It is Honor Klein, one of Murdoch’s darkest and most mysterious creations, who brings aspects of the Gothic and primal to what might otherwise be merely a skillfully depicted sexual roundelay of adulterous misalliances. A demonic presence, she keeps an ominous ritual Japanese sword on hand for easy access and compares herself symbolically to the severed head that primitive cultures utilize as a totem of their fears and desires. (No wonder Martin retires one night with a copy of Frazer’s The Golden Bough to gain some perspective.) As in so many of Murdoch’s novels, psychic dramas of huge force and implication seem to hover about and control quotidian events, robbing characters of their usual agency. As Martin wryly remarks, “Roughly, I cannot imagine any omnipotent sentient being sufficiently cruel to create the world we inhabit.” A sex farce crossed with a graduate seminar in Freudian psychology and the Oedipus complex, A Severed Head might have been written to illustrate Murdoch’s comment, in her Paris Review interview, that “sex is a complicated, subtle, omnipresent, mysterious, multifarious business; sex is everywhere.”

Except, perhaps, in marriage. If love in Murdoch’s novels is usually a form of madness or possession, a selfish condition that tramples over logic and conventional morality, marriage is a mutually exclusive estate, a purely instrumental arrangement of convenience to be grimly endured or blithely disregarded, as circumstances dictate. Her work abounds with balefully unillusioned statements on the matter. In The Black Prince the novelist-protagonist Bradley Pearson “reassures” his distraught sister in this fashion: “Priscilla, calm yourself. You can’t leave Roger. It doesn’t make sense. Of course you’re unhappy, all married people are unhappy.” Later, the wife of his literary rival baldly says of her marriage, “We accept each other as liars, most married couples do.” Little wonder that Martin, in A Severed Head, counters his wife’s complaint that their marriage was not “getting anywhere” with this barbed retort: “One doesn’t have to get anywhere in a marriage. It’s not a public conveyance.”

A miserable marriage sets off the complex and masterfully rendered series of events that ends shatteringly in what many people, myself included, regard as Murdoch’s finest novel, The Bell (1958). It is the book in which she most directly engages with questions of faith and the hunger for transcendence and moral perfection. Dora Greenfield, an art student in flight from her concupiscent and bullying husband, takes refuge in a lay community of seekers associated with Imber Abbey, the home of an order of contemplative nuns. Its leader is Michael Meade, a former schoolmaster in disgrace from an affair with a student, Nick Fawley, years before. The deity-like Abbess of Imber Abbey, remote and hard to grasp, sees the lay inmates as “kind of sick people . . . disturbed by and hunted by God,” their hunger for meaning all too often thwarted by the difficulty of belief. (Well there we are, aren’t we?) The rediscovery of the Abbey’s original bell, buried in the lake during the Reformation; the return of Nick, now a drunkard in crisis; and Michael’s foolish recapitulation of his original pedagogical sin (another characteristic Murdochian maneuver) all culminate in a disastrous climax. As a parable about the necessity and impossibility of faith, touched as it is with Murdoch’s signature blend of irony, insight, and compassion, The Bell is unsurpassed among modern English novels, making Greene and Waugh look more than a bit thin theologically.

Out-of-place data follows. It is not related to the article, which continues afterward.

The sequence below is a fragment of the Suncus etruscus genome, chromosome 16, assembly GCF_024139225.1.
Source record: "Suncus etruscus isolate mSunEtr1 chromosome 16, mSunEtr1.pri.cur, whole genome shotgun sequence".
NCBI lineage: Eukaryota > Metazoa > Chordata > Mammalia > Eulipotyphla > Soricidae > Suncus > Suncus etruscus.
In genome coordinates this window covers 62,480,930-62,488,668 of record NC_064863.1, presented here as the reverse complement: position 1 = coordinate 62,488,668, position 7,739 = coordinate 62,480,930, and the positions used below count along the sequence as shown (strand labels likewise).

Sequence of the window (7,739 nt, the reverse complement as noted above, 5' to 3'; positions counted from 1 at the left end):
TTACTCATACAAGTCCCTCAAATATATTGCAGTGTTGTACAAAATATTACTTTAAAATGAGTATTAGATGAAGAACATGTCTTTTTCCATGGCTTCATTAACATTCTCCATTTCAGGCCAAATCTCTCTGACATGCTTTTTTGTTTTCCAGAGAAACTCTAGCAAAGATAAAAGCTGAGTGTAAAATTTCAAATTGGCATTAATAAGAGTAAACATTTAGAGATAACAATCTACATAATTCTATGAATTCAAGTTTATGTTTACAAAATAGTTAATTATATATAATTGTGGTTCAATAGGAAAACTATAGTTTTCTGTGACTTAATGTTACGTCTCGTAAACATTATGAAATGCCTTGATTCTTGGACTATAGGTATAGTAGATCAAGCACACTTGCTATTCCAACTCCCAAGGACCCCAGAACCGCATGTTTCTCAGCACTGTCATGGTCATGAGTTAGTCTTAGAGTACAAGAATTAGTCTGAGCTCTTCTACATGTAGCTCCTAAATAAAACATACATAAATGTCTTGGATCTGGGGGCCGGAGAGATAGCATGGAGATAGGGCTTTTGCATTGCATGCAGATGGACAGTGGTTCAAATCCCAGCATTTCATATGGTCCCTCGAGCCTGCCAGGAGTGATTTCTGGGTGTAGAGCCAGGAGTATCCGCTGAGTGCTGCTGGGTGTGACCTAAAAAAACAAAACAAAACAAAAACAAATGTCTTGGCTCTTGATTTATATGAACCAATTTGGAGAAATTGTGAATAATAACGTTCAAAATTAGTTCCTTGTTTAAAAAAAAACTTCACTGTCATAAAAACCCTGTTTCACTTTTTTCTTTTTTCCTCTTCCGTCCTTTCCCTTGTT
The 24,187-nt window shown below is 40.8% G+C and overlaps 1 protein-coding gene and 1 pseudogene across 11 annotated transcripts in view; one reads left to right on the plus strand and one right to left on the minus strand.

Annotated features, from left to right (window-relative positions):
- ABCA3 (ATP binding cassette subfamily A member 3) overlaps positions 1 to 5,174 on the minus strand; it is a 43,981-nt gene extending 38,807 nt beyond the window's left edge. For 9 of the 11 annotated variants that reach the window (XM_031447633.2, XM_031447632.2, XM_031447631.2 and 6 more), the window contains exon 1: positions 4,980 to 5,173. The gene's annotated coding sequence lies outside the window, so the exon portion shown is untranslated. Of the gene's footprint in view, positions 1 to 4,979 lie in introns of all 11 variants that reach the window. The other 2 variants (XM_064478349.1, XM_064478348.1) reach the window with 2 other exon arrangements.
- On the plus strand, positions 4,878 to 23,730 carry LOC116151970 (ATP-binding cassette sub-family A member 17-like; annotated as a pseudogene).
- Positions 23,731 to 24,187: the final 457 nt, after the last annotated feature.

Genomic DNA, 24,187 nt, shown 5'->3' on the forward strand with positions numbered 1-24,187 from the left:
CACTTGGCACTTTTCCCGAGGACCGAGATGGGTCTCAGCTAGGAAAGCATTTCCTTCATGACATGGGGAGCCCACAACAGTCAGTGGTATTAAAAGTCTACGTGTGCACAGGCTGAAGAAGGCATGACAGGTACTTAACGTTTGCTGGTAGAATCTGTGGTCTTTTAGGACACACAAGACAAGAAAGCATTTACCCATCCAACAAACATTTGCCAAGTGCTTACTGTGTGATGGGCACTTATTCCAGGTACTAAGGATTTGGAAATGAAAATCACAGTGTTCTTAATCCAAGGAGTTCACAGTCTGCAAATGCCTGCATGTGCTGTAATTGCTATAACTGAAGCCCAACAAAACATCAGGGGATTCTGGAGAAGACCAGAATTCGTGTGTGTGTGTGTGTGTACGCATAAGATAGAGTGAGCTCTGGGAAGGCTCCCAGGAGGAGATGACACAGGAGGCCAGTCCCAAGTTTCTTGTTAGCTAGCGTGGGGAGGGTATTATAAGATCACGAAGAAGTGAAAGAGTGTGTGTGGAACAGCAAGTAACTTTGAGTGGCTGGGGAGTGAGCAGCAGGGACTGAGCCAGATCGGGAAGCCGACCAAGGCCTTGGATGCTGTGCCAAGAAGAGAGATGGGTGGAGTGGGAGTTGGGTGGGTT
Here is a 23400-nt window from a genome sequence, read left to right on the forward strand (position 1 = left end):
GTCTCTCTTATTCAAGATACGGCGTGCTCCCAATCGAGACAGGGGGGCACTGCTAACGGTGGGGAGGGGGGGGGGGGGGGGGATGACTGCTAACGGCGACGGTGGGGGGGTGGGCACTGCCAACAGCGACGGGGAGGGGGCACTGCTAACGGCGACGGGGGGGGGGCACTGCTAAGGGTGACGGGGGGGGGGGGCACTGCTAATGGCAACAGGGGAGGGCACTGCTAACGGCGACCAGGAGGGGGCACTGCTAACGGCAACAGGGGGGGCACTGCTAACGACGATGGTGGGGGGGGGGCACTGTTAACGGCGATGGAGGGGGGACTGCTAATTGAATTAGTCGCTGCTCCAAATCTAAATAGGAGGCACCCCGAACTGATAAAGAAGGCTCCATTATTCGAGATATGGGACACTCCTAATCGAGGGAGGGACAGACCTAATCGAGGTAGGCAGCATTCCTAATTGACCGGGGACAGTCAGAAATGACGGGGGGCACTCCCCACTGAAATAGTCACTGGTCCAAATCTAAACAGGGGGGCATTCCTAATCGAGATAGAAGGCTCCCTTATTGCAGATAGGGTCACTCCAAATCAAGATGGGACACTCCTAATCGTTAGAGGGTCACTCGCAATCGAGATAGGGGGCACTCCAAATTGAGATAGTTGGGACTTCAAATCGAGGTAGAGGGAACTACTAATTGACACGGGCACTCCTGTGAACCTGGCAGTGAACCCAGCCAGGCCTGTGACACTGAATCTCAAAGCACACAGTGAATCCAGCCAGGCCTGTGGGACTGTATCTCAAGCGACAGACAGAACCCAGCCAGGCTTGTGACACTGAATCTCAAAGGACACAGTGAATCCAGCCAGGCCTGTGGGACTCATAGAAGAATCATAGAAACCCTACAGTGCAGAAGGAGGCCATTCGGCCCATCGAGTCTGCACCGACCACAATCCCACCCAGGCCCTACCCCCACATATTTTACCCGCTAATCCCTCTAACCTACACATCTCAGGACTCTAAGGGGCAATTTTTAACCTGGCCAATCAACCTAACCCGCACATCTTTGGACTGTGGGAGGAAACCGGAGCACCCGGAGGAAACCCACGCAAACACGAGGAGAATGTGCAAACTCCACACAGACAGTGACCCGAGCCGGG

In The Black Prince, Bradley asserts, “No high theory about Shakespeare is any good, not because he’s so divine but because he’s so human. Even great art is jumble in the end.” Iris Murdoch would scoff at the comparison, but she shares with Shakespeare the rare ability to create characters who are vividly themselves in all their idiosyncratic individuality and who also suggest archetypal figures in the human pageant. While she was a famed moral philosopher, Murdoch strenuously resisted the suggestion that the books she wrote were in any way “philosophical novels.” Indeed, profound questions of the good inform her novels, and her characters interrogate the matter, and many another weighty question. But there are no answers to be excavated from her work, just the perplexing and exhilarating jumble of great art awaiting rediscovery.

Gerald Howard is an editor at Doubleday.